The number of medical personnel treating injuries annually is in the millions. To better meet the needs of IPV victims, medical professionals should receive training in screening and assessment, learn to recognize the physical consequences of intimate partner violence, and initiate appropriate medical intervention strategies.
Clinicians have an opportunity to identify and intervene on behalf of abused women and men and to assist in breaking the intergenerational cycle that could affect their children. Whenever possible, at the point of detection, clinicians should communicate with the family’s other healthcare providers, such as pediatricians. Clinicians should also be aware of and follow state reporting requirements related to domestic violence or child abuse and neglect (CDC, 2006).
Training in the use of efficient assessment methods can increase the percentage of providers that screen for intimate partner violence. When providers are asked why they do not screen for violence, they commonly indicate four major barriers:
Health care organizations and individual providers can increase competency in and commitment to screening for violence. One such screening and intervention method can be summarized in the acronym RADAR, which was developed by the Massachusetts Medical Society (CDC, 2006).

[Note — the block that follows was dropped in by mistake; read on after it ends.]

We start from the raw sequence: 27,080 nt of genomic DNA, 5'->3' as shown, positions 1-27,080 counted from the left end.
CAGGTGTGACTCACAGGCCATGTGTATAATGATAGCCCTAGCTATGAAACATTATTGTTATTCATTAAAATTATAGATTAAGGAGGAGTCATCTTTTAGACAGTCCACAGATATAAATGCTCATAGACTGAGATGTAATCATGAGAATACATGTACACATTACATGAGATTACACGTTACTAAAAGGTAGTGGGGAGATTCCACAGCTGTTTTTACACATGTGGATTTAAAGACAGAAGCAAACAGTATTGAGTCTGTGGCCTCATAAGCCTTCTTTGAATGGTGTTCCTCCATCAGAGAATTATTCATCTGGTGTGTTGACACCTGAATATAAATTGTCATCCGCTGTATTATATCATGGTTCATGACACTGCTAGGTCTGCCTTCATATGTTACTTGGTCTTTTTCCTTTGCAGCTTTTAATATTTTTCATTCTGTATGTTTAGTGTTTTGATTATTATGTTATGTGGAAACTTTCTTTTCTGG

Use Your RADAR:
The first step in the RADAR process is to routinely screen for violence. Assume that all patients are at risk for violence and ask every patient as part of his or her routine health assessment. Screening requires that the provider ask directly for information at multiple visits. In cases where violence is identified, document your findings in the patient’s chart. Assess your patient’s safety—is the patient or are his or her children in immediate danger? Finally, review the patient’s options and provide him or her with referrals (CDC, 2006).
A woman’s behavior during office visits can provide warning signs for possible intimate partner violence. Abused women may present with a flat affect or as frightened, depressed, or anxious. Severe cases may be characterized by symptoms of post-traumatic stress disorder (PTSD), such as dissociation, psychic numbing, or startle responses to touch. Abused women may appear overly compliant. Most patients have a number of questions, but an abused woman may have “learned” not to question authority. Conversely, an abused woman may exhibit excessive distrust of healthcare providers, possibly because of the fear and shame associated with the abuse and the possibility of its detection (CDC, 2006).
Possible Signs of IPV in Women
Source: (CDC, 2006).